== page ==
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The Saudi Double-Game

The confrontation with Al Qaeda is first and foremost-a battle of ideas. Ideas are one of the most important exports of Saudi Arabia in its quest for Islamic dominance as it regards itself as the spearhead of the Muslim world as the Guardian of the two Holy Places committed to taking care of Muslim communities and minorities around the world. Al-Qaeda’s intellectual origins are a synthesis of two interlinked and equally important sources of influence first, by Abdullah Azzam. Second, from the Saudi Wahhabi purist doctrine, arose in the early 1990s and sought to Islamize Saudi society in response to a perceived Western “cultural attack” on the Muslim world. The Saudi Ulama (Islamic Religious Scholars) have designed to conduct a two-pronged plan to thwart the perceived “Western conspiracy”: in the inner arena they sought to purgeSaudi Arabiaof any Western influences and Islamize all aspects of Saudi life, including its judiciary, media, financial institutions, and educational systems. On the external transnational borderless Ummah level, the Saudi Ulama sanctioned—backed by the Saudi establishment–a state sponsored international counterattack campaign in which they attempted to influence the Western world, mainly via Muslims living around the world.

The Means of Combating the Intellectual Attack on the Muslim World, a book published in Mecca by the Saudi-controlled, pan-Islamist Muslim World League, is a typical manifestation of this conception. The author, Hassan Muhammad Hassan, describes the Western intellectual attack as a tumor whose timely detection is critical to the body’s recovery. He argued that the West planned a three-stage offensive: first, the West would seek to convince Muslims that Islam is not a complete way of life but merely folklore; then Muslims would doubt their faith, before lastly, abandoning it.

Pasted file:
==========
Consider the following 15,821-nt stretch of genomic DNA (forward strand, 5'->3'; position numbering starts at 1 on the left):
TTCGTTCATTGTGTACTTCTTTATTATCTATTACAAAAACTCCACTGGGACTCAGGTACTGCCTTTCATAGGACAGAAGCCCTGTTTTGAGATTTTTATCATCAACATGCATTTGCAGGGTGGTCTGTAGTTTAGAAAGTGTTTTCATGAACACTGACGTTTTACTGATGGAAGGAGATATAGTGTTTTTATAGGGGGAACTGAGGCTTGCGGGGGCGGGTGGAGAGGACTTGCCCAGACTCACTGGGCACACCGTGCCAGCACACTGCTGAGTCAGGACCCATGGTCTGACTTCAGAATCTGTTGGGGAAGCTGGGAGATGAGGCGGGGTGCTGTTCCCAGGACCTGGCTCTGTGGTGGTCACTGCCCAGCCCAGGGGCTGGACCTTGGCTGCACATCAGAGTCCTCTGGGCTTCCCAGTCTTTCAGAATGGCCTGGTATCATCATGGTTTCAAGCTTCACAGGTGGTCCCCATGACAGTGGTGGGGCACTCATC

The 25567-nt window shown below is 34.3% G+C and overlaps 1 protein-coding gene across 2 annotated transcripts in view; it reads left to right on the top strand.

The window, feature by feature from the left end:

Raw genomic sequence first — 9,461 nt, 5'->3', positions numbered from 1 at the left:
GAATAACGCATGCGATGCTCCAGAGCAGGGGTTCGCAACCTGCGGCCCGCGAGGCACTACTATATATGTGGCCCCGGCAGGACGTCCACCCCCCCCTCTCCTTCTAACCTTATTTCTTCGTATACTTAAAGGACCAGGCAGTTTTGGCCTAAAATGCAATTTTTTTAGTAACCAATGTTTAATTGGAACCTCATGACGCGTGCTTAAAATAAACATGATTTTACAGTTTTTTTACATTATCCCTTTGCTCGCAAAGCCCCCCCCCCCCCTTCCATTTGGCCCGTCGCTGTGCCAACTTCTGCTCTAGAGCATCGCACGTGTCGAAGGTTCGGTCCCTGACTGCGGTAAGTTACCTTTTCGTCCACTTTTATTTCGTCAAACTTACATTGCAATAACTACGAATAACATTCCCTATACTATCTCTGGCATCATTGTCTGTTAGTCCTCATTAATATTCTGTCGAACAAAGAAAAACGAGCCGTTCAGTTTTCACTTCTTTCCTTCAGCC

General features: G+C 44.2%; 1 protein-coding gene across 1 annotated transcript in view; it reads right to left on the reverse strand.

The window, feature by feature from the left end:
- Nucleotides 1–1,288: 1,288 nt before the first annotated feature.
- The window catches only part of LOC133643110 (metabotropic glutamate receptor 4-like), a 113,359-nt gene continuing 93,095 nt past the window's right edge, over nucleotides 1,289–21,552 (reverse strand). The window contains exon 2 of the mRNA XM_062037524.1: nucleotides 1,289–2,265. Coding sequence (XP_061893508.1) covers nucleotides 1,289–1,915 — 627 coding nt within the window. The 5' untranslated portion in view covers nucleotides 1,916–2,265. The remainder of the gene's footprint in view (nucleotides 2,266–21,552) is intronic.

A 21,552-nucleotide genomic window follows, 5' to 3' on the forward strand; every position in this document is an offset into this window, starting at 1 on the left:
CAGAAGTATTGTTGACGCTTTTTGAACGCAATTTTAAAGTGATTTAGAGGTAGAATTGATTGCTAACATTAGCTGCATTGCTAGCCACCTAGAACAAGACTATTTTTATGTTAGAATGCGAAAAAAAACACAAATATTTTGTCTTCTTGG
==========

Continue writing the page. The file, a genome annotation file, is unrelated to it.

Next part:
The seeds of the Saudi-Wahhabi radicalization on the global scale can be identified during the early 90’s when the Ulama cautioned that the western “cultural attack” was a threat against the Muslim world in general and against the House of Saud, and the state of Saudi Arabia in particular. The House of Saud did not oppose this conception. The Saudis were even ready to accept some of the Ulama’s demands, such as increased allocations for proselytizing overseas, so long as the Ulama did not violate certain red lines, including challenging the Saudi kingdom’s military alliance with the United States. In the minds of the House of Saud, the war against the “cultural attack” was fine, as long as its prosecution would be conducted outside the kingdom and would not threaten the regime’s stability. Since the beginning of the 90’ the Saudi government incorporated of notions of “Western cultural attack” in its political religious actions and rhetoric internally but even more vigorously externally. The king the royal family and the government sharply increased their involvement, financial allocations, built and reorganized administrative and governmental systems to enhance the religious activities mainly abroad. The Saudi government also launched a number of initiatives to strengthen the Islamic identity of Muslim Diasporas within the Saudi perception and duties as the guardian of the two holy places responsible on Muslim minorities around the world. The king himself described the establishment of the Middle East Broadcasting Center (MBC) as outreach to Muslims living in Europe.

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